45 people walked around Stamp Act Island on Sunday the 7th and they seemed to have a great time. Because it is off limits except to those involved in its management, it is sort of like the forbidden fruit. The Stamp Act Committee arranged it with Jeff Lougee of the Nature Conservancy. The trip was planned for 20 people but the trip filled up less than a day. It was expanded to two trips and then each took 25. Apparently, there was pent up demand…..
The trip started from the North Beach and went to the old eagle nest tree where lots of dropped sticks were in evidence as well as fish bones and even the back third of a fish that was dropped. The old tree seems to be a common hangout for the eagles and a fish must have been recently dropped. One of the groups got to see an eagle land in the tree, look down and then fly away. Quite surprising to have people on the island, “They never are here, what is the deal?”
The tour then went crossed the outlet to the heron swamp and along the black gum swamp to the big trees that were never cut. The big pines and hemlocks are most likely over 200 years old. Then, the trip went past an area where there are three bird orchids. These are an endangered species and exactly the reason why the interior of the island is protected. These orchids are very hard to see and even though there were flags marking their positions, at a distance of 10 feet few could see them. On closer inspection, all enjoyed their unique beauty. They are about 2 inches tall with a flower that is less than half an inch in length, the smallest orchid in North America. It is a rare delight that Jeff Lougee found for the first time on the island. They are fragile and had the island not been protected, they probably wouldn’t have survived.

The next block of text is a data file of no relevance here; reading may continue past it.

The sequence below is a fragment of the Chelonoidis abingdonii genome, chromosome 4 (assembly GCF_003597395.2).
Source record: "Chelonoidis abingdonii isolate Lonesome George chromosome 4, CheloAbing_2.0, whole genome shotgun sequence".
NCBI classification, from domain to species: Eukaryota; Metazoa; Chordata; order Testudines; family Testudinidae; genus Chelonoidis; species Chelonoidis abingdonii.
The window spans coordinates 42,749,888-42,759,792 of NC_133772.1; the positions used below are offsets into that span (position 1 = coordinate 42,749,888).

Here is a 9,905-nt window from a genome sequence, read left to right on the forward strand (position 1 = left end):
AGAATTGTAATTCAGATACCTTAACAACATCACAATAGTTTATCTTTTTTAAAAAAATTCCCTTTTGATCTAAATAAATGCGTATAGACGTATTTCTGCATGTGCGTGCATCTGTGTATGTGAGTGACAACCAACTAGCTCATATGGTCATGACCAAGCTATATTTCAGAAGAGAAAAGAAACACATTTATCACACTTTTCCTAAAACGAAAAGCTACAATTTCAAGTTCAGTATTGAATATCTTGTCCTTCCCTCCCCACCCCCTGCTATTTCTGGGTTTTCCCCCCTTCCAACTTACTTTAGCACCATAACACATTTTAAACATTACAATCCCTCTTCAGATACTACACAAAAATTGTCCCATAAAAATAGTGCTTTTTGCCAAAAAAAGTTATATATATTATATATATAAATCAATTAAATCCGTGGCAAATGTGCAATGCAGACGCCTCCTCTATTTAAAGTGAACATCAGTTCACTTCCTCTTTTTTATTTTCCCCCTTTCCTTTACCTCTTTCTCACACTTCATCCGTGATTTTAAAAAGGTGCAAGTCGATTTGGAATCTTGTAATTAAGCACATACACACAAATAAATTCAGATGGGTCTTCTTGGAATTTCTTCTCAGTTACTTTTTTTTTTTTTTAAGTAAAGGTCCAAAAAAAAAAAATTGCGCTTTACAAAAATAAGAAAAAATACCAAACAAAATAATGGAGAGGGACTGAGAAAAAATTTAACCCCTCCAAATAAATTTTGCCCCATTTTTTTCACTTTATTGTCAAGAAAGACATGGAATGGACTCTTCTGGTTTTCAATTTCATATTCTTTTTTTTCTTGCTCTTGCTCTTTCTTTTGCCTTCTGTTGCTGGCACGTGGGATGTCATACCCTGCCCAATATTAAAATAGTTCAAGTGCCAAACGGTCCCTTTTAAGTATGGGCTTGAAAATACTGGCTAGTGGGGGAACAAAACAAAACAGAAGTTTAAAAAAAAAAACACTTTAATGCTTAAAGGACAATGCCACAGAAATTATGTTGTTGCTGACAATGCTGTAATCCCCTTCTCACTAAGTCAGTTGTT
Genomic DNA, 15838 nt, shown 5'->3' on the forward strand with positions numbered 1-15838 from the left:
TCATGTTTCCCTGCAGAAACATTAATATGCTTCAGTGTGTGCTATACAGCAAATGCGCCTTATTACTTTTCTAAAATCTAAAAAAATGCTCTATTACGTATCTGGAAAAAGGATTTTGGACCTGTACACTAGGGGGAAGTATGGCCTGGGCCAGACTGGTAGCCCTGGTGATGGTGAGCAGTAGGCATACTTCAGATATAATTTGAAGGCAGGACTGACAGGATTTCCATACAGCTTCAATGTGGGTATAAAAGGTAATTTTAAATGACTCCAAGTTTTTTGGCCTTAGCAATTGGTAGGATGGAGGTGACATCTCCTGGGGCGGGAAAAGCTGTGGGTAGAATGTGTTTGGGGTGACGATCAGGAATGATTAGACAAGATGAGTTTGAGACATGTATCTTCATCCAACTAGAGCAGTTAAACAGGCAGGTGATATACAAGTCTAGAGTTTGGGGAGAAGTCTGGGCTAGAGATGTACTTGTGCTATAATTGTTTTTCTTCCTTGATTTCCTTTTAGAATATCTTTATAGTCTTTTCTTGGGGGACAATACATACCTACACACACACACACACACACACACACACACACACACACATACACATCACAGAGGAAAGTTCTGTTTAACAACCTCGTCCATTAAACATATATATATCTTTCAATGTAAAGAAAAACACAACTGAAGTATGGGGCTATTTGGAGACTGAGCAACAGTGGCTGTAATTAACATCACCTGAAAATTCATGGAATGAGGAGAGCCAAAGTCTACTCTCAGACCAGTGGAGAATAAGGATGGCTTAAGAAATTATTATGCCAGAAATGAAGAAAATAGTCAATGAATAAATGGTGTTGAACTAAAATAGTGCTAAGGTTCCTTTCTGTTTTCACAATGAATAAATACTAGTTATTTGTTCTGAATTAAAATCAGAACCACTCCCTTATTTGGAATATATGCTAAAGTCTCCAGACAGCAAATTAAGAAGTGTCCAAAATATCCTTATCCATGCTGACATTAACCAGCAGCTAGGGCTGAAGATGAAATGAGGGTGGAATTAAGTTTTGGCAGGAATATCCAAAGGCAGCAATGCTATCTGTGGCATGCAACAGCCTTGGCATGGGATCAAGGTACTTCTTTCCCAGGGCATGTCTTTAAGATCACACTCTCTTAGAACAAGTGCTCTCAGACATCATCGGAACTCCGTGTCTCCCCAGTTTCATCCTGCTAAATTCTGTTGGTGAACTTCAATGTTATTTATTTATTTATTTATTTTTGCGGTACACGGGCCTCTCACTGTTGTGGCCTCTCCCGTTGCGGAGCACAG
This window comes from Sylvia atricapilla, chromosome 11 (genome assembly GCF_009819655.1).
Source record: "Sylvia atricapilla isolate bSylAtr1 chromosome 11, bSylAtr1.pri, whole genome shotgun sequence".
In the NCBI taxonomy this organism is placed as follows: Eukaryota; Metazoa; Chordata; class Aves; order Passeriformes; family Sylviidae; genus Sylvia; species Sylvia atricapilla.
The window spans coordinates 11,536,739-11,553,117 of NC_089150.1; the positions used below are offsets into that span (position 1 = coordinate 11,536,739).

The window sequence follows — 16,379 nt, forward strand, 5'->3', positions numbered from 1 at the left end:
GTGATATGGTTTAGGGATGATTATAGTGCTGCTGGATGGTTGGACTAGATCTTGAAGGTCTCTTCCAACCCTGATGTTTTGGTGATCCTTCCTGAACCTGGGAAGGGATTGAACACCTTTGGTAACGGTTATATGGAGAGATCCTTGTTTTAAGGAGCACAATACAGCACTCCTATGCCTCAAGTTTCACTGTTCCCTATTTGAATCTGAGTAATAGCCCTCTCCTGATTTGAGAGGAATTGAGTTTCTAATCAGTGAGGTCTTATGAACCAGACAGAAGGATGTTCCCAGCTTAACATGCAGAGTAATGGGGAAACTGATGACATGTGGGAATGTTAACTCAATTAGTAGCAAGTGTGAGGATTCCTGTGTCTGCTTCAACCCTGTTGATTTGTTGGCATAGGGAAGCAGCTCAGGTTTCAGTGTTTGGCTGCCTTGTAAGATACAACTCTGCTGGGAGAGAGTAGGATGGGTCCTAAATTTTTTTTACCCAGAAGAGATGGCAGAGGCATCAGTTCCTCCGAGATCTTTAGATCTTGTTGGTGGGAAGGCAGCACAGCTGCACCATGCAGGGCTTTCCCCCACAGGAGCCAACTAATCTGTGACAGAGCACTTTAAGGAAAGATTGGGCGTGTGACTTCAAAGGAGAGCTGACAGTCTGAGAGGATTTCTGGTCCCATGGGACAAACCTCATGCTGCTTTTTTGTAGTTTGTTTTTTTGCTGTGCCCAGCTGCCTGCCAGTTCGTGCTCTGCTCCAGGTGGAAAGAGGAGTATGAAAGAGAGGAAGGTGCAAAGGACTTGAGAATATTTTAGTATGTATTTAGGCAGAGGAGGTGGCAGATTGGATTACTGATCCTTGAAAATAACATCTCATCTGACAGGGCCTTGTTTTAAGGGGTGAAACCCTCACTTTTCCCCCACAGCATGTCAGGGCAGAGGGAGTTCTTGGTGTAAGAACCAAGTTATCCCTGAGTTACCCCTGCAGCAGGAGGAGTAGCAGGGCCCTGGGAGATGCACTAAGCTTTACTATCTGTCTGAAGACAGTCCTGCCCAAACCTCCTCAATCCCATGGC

Walking through the woods was generally easy because there isn’t a lot of undergrowth for the most part. After the orchids, the walk went to the heron swamp which is now overgrown so that raccoons can get to the base of the trees. Herons don’t like to nest in this kind of swamp because the raccoons will climb the trees and eat the eggs or young. For this reason, the herons stopped nesting on the island and now nest elsewhere. The walk then returned to the north beach after seeing the forests of the island. They are unique in that the black gum trees are rare this far north and are some of the farthest north black gums in the United States. The forest is unique, too, because it hasn’t been logged for at about 100 years with some of it not logged for far longer. Because it hasn’t been logged recently, the trees are of all different ages. With logging, trees tend to be all of the same age because the older, bigger trees are removed.
The number of people wanting to go on the trip was amazing and another group will actually go out in a few weeks but that trip is full, too. Next year, there will probably be another trip so if you missed this one, you will probably get another chance next year.